- If you purchase a large crate that will fit your puppy when it is full grown, then you should partition off part of it so that puppy doesn't have too much room. If the crate is too large, puppy will use it to go potty.
- Move the crate from room to room with you and allow puppy to sleep in it's crate in your bedroom at night. This gives them a sense of security and they will settle down much more quickly knowing you are right there.
A key ingredient in crate training is to make it fun for the puppy. Do this by putting some treats in the crate and letting puppy find them. Toss the treat into the crate and when puppy goes in to get it, praise GOOD DOG....GOOD PUPPY! Once in a while when puppy goes into crate to retrieve the treat, close the door for a few minutes. If puppy is nice and quiet say GOOD PUPPY. However, if puppy is making a ruckus - IGNORE. When puppy settles down, say GOOD PUPPY and then open the crate door.
Remember...make this fun. It should never be a form of punishment!
Crate training is a wonderful way to help you housebreak your puppy. Puppies will avoid using their "den" as a place to go potty. Immediately upon taking puppy out of the crate bring it outside to relieve itself.....DO NOT stop to play with it first! Once puppy has relieved itself outside give lots of praise! Praise so much that your neighbors will think you have lost your mind!!! As soon as you feel confident that puppy is "empty" you can then return to the house and have some play time or whatever.
Remember....puppies have next to no bladder or bowel control. What goes in one end very quickly comes out the other. So when you feed them, immediately take them out to go potty and when they go LOTS OF PRAISE. When you take them out to potty use the same phrase each time. Something like "potty" or "hurry" works well.
As I mentioned above, you cannot restrict a puppy to a crate for more than 3 or 4 hours at a time when you are not with them. If you work away from home all day (as most people do) you could try to enlist a neighbor to come and take puppy out several times a day. There are also pet walkers you could hire to do this.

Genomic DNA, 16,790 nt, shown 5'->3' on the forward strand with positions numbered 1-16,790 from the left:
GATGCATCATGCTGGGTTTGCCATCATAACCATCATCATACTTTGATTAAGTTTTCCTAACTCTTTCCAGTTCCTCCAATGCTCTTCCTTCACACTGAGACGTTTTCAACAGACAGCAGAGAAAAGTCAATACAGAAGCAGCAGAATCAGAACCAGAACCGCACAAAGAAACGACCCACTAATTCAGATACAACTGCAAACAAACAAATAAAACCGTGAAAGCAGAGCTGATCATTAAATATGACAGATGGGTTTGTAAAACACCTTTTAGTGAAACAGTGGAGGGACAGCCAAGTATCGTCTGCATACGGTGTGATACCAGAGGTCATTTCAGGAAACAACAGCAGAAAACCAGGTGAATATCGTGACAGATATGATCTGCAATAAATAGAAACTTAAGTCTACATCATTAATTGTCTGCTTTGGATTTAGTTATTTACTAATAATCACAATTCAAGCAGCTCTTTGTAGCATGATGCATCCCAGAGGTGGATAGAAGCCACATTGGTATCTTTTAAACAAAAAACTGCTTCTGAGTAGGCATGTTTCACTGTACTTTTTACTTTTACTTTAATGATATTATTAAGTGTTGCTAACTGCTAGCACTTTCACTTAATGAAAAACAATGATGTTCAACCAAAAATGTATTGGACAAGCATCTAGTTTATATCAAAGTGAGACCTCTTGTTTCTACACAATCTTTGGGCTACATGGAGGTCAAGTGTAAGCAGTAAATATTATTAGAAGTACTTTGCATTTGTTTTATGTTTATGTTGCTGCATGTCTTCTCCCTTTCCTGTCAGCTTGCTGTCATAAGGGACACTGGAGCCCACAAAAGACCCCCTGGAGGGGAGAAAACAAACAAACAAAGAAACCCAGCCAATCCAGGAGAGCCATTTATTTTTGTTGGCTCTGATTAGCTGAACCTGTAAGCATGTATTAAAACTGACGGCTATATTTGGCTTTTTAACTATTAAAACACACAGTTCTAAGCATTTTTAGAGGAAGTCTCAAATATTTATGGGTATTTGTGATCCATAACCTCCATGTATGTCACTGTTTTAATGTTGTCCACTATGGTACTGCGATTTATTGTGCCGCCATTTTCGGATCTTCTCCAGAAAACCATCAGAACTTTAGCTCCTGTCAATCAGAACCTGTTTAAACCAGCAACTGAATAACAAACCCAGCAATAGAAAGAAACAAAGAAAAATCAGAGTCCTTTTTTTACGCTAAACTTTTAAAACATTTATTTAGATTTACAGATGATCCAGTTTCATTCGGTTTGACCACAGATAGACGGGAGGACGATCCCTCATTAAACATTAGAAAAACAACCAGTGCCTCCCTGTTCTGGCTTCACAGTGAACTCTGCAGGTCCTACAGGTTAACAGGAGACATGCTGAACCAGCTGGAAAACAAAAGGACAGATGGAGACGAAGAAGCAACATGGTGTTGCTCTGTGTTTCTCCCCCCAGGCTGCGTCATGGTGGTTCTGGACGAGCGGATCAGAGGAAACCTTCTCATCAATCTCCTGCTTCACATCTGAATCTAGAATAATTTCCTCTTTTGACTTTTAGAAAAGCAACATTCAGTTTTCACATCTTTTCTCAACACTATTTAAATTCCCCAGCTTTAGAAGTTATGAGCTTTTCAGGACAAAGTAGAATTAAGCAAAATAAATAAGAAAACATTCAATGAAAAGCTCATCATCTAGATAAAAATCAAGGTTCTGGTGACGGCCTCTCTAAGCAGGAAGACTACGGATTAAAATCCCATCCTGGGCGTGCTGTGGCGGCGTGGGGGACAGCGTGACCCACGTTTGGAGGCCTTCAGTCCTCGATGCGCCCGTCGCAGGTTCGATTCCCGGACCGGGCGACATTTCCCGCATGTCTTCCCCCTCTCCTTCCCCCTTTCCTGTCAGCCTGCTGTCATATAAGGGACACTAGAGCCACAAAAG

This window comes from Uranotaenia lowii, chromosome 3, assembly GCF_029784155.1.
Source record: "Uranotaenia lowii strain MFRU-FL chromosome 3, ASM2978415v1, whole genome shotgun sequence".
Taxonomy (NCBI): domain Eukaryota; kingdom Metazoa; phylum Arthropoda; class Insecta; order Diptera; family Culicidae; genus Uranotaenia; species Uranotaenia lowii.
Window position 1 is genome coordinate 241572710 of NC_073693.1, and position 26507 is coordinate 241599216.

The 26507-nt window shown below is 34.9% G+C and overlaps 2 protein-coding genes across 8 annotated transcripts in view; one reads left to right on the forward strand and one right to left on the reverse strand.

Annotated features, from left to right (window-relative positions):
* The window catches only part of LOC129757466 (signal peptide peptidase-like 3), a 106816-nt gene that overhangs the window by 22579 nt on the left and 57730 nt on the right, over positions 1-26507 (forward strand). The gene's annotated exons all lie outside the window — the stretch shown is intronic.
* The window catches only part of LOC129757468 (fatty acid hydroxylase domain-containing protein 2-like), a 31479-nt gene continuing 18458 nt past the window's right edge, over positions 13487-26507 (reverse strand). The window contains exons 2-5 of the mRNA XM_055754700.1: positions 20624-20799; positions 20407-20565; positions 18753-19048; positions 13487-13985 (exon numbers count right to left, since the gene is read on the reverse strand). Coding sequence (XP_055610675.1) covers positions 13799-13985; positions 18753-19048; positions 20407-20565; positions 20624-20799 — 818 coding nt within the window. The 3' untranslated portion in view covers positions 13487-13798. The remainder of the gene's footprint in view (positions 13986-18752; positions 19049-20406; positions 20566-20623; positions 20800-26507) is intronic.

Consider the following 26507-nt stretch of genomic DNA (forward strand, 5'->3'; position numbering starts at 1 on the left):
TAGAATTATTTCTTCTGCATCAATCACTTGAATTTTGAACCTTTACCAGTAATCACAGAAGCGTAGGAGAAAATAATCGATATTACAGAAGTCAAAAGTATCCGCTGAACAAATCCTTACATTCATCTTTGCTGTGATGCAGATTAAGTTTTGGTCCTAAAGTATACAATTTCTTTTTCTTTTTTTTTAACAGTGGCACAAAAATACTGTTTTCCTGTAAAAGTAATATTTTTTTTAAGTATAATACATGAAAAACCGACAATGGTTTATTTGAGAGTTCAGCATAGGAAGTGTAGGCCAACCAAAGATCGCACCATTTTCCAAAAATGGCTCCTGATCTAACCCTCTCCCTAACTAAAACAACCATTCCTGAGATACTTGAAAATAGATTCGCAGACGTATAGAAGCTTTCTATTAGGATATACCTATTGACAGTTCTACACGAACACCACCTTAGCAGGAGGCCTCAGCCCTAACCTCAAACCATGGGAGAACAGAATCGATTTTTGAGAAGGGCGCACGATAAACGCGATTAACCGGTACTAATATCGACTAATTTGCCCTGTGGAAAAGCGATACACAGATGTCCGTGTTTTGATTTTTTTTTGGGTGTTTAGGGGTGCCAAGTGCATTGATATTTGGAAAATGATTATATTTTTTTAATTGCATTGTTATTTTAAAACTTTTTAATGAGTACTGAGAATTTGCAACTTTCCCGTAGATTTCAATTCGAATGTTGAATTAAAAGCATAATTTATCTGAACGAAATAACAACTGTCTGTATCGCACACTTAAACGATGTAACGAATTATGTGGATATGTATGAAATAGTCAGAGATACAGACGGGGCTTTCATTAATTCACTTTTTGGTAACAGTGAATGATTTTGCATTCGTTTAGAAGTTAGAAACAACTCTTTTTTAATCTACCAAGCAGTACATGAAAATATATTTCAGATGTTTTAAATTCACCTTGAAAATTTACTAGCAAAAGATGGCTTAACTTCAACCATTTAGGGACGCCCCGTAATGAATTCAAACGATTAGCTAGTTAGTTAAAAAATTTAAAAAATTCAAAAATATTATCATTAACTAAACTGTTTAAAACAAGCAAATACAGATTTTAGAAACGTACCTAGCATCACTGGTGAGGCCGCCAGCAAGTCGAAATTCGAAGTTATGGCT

Working people should consider using an X-Pen in addition to a crate for during the day. The X-Pen can be set up in say the kitchen with the crate (with door open) in one corner of the pen. If no one will be taking puppy out during the day you will have to "paper train" in part of the X-Pen. Puppy then will have a larger area to exercise in and can still use his/her crate for taking naps.
Puppies should not be trusted to have free run of your home. There are too many things they can get into -- things that can hurt them and destroy your property at the same time. When you are busy you can either crate the puppy or tether it's leash to you so that you are constantly aware of what puppy is doing. Use constant commands and phrases such as "settle down" or "easy" when puppy is acting too wild.
If you are busy and decided to crate puppy, try putting the crate in the same room with you. That way puppy doesn't feel like it's being punished and can keep an eye on you at the same time. At bedtime put puppy's crate in the bedroom with you. Puppies that are allowed to sleep with their humans tend to settle down much more quickly. Plus...when puppy needs to go potty in the middle of the night you will be able to hear their call.
Crate training has many additional benefits. If you plan on taking your puppy/dog with you on vacations being able to tell a hotel/motel innkeeper that your dog will be in it's crate when you are not in the room is a big plus!
By: Helen T. Redlus